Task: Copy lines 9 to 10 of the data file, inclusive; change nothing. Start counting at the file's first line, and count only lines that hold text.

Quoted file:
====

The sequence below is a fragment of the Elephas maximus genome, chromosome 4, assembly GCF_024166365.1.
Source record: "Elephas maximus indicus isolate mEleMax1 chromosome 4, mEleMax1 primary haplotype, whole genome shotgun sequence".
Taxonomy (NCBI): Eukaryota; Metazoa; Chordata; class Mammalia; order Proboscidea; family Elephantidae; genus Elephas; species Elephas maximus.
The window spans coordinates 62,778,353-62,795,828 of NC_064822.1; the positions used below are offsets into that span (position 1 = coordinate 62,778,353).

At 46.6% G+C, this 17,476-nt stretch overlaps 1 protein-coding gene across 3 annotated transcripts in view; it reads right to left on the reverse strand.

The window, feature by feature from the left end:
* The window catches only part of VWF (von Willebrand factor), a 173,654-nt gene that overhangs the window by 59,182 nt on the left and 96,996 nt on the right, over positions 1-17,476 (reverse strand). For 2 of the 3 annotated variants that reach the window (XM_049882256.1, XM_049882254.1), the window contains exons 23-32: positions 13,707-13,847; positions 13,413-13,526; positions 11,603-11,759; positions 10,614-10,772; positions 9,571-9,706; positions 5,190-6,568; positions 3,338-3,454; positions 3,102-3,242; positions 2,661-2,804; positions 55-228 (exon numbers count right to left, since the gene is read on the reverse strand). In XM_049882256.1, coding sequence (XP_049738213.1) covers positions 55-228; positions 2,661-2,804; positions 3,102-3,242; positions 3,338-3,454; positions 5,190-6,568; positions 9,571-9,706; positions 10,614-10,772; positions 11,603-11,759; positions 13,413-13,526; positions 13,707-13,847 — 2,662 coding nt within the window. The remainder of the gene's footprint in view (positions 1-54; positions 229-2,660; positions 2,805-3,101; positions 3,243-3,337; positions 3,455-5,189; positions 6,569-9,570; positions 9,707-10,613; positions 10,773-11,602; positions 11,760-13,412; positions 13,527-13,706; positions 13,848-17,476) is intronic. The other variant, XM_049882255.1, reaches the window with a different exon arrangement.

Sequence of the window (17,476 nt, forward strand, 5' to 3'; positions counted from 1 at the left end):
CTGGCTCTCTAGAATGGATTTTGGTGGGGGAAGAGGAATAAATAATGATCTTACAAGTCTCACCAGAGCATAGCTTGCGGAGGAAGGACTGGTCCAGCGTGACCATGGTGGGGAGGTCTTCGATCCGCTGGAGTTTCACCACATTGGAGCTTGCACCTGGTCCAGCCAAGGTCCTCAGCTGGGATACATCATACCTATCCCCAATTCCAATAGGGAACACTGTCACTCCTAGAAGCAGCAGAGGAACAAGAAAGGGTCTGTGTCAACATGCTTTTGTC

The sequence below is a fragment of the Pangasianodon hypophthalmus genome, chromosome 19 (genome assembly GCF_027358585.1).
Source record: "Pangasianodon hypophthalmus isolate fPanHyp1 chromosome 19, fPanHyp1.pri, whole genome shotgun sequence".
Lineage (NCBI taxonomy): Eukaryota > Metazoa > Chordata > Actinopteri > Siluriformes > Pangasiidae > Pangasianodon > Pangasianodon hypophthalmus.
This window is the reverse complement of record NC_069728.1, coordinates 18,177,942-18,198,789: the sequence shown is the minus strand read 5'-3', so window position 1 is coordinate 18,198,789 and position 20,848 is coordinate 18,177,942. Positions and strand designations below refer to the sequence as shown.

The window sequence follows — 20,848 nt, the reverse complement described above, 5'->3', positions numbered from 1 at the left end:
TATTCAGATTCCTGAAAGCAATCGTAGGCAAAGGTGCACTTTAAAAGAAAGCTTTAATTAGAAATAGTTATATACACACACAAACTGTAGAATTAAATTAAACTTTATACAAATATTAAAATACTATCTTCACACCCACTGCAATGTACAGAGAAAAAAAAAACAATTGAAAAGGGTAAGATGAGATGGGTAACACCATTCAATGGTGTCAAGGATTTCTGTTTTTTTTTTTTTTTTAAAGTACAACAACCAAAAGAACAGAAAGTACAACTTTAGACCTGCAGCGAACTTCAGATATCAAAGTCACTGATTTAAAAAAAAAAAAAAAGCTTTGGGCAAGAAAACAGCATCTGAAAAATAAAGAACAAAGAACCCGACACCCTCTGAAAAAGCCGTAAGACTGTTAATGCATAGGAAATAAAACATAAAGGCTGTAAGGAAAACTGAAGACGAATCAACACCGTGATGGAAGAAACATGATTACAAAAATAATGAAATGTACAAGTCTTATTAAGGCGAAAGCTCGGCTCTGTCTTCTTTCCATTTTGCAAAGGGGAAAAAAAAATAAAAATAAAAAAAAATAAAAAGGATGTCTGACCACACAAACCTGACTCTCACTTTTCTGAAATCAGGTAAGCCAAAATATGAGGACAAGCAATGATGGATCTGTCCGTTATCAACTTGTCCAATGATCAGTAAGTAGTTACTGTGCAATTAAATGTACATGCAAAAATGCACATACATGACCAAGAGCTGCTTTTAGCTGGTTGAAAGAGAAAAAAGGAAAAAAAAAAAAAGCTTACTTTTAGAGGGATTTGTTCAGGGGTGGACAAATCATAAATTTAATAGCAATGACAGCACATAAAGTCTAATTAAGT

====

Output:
CTGGCTCTCTAGAATGGATTTTGGTGGGGGAAGAGGAATAAATAATGATCTTACAAGTCTCACCAGAGCATAGCTTGCGGAGGAAGGACTGGTCCAGCGTGACCATGGTGGGGAGGTCTTCGATCCGCTGGAGTTTCACCACATTGGAGCTTGCACCTGGTCCAGCCAAGGTCCTCAGCTGGGATACATCATACCTATCCCCAATTCCAATAGGGAACACTGTCACTCCTAGAAGCAGCAGAGGAACAAGAAAGGGTCTGTGTCAACATGCTTTTGTC

The sequence below is a fragment of the Pangasianodon hypophthalmus genome, chromosome 19 (genome assembly GCF_027358585.1).